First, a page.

The graph above shows the origin of the solar system elements in color code: (yellow) big bang nucleosynthesis; (grey) cosmic ray spallation; (orange) massive stars during hydrostatic burning; (red) explosive burning in massive stars, i.e., type II supernovae; (purple) type Ia supernovae; (blue) low- and intermediate mass stars during the asymptotic giant branch phase; (green) r-process, i.e., merger of two neutron stars or neutrino-driven wind in type II supernovae.
The horizontal red lines roughly divide the elements into two groups: those that are made by charged particle reactions (above red lines) and those that are made by neutron capture reactions (below red lines). For example, the elements shown in blue below the red lines are made in the main component of the s-process (i.e., via neutron capture) during the AGB phase in low- and intermediate mass stars, while those shown in blue above the red lines are made during the AGB phase via charged-particle reactions; elements shown in orange below the red lines are made in the weak s-process (i.e., via neutron capture) during core helium and shell carbon burning in massive stars, while those shown in orange above the red lines are made via charged-particle reactions during hydrostatic burning in massive stars.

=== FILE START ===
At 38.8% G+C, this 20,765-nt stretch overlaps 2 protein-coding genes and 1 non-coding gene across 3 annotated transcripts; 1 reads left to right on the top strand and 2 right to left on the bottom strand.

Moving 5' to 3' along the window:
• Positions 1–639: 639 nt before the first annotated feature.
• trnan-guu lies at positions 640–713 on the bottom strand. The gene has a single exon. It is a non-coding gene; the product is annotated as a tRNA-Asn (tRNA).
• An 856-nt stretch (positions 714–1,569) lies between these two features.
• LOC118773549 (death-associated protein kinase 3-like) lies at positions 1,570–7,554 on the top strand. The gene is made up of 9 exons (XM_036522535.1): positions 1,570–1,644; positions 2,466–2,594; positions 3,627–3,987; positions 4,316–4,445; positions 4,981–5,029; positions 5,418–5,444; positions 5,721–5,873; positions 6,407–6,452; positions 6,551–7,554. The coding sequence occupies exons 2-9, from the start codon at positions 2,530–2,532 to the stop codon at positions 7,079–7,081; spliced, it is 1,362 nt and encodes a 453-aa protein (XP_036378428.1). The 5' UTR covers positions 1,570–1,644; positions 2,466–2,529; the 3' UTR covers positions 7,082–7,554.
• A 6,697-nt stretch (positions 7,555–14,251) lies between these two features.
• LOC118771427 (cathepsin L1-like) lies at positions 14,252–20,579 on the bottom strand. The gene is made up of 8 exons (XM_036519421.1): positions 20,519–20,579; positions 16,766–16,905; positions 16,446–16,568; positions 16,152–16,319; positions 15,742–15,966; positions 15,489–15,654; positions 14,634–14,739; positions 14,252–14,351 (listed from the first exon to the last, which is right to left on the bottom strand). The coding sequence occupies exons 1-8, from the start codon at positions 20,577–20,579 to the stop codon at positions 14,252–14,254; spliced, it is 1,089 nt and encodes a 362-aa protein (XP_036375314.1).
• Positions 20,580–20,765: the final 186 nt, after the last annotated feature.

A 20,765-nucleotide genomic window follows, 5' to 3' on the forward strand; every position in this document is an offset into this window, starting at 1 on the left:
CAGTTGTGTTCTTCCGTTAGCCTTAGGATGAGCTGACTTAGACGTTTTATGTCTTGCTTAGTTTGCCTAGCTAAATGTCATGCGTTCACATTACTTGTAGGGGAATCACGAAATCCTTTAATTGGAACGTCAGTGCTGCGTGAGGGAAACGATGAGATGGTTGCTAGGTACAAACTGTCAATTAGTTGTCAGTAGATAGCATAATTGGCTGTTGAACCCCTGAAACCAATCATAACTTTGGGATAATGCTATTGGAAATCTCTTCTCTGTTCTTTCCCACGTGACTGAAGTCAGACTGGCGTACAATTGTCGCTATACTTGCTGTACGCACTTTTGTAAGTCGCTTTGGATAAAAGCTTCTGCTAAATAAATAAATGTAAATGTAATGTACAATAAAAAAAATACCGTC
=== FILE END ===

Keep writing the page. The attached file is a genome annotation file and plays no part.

Several elements have more than one source. For example, Rb is made via neutron capture in three sites: (i) the weak s-process, the main s-process, and the r-process.
Half of Li is left blank, to indicate that the origin of this element is uncertain at present. No sources are shown for Tc and Pm because these are radioactive and have decayed shortly after the birth of the solar system.
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Acknowledgments: The input of Sergio Cristallo and Nikos Prantzos is highly appreciated.